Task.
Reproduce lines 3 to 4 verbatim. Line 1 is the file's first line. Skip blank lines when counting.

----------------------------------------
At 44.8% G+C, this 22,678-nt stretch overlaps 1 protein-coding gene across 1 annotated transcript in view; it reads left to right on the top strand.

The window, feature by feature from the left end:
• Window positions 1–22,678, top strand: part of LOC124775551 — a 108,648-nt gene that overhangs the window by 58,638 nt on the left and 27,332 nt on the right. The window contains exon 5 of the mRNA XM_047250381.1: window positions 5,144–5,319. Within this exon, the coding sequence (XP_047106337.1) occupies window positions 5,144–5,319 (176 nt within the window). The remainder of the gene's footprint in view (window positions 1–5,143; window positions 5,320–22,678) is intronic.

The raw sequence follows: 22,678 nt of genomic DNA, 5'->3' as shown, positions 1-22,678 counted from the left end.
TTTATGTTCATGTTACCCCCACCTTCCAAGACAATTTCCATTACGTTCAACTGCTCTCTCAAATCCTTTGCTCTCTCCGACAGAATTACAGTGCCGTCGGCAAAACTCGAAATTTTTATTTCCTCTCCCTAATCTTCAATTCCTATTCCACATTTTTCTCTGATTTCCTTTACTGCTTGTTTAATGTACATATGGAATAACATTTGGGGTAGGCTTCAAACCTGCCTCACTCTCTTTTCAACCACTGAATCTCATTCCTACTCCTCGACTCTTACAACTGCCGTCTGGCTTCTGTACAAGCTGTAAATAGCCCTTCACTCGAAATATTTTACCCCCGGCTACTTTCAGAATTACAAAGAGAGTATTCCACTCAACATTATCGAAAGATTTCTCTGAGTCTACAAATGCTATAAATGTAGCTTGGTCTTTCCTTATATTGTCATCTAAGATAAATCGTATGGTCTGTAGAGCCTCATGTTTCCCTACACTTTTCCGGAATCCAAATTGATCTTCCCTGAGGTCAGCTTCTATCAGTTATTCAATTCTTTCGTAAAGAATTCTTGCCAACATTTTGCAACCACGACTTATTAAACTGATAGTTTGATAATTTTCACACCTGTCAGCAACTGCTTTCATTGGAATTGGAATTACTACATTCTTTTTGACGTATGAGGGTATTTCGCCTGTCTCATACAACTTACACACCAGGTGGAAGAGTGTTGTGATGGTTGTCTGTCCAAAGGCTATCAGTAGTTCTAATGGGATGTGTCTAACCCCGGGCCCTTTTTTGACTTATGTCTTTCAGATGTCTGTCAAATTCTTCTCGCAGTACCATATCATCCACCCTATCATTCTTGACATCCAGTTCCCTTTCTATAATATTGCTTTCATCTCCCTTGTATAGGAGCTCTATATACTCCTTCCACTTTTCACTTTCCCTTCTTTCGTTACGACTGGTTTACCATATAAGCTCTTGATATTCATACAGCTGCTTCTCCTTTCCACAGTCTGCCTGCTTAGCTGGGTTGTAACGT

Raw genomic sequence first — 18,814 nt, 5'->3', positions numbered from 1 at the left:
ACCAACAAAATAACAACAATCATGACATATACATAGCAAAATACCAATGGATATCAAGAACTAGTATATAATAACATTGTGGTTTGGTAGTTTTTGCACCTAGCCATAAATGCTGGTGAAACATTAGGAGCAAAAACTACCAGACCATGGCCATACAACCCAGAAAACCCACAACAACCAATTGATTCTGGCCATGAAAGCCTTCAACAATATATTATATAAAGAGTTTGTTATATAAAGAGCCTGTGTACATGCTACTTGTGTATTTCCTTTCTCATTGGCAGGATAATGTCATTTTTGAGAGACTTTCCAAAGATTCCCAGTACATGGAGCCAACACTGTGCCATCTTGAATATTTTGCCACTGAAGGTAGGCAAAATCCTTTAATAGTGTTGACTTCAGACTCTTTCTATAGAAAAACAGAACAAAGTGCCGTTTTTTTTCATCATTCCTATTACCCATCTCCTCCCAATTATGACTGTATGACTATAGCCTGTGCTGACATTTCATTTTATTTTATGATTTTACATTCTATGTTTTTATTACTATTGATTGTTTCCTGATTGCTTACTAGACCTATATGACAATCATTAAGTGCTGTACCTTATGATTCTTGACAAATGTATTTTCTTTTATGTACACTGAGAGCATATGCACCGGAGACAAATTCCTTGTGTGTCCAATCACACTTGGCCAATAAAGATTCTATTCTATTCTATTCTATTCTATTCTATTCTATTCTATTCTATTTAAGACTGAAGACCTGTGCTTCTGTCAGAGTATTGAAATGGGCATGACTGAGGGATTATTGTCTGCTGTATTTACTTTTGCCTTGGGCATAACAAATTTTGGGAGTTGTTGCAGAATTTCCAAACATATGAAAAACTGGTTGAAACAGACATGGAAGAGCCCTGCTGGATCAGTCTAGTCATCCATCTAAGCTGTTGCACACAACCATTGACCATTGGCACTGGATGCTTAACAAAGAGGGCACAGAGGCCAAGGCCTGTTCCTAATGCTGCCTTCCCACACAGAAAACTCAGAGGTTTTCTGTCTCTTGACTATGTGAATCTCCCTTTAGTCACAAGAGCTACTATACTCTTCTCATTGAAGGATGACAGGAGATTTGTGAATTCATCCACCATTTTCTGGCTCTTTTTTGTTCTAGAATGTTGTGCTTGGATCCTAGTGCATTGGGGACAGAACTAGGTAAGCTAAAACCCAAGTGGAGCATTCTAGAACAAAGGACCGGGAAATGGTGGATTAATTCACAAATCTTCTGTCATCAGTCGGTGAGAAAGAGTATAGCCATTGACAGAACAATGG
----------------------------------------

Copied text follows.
• Window positions 1–22,678, top strand: part of LOC124775551 — a 108,648-nt gene that overhangs the window by 58,638 nt on the left and 27,332 nt on the right. The window contains exon 5 of the mRNA XM_047250381.1: window positions 5,144–5,319. Within this exon, the coding sequence (XP_047106337.1) occupies window positions 5,144–5,319 (176 nt within the window). The remainder of the gene's footprint in view (window positions 1–5,143; window positions 5,320–22,678) is intronic.

The raw sequence follows: 22,678 nt of genomic DNA, 5'->3' as shown, positions 1-22,678 counted from the left end.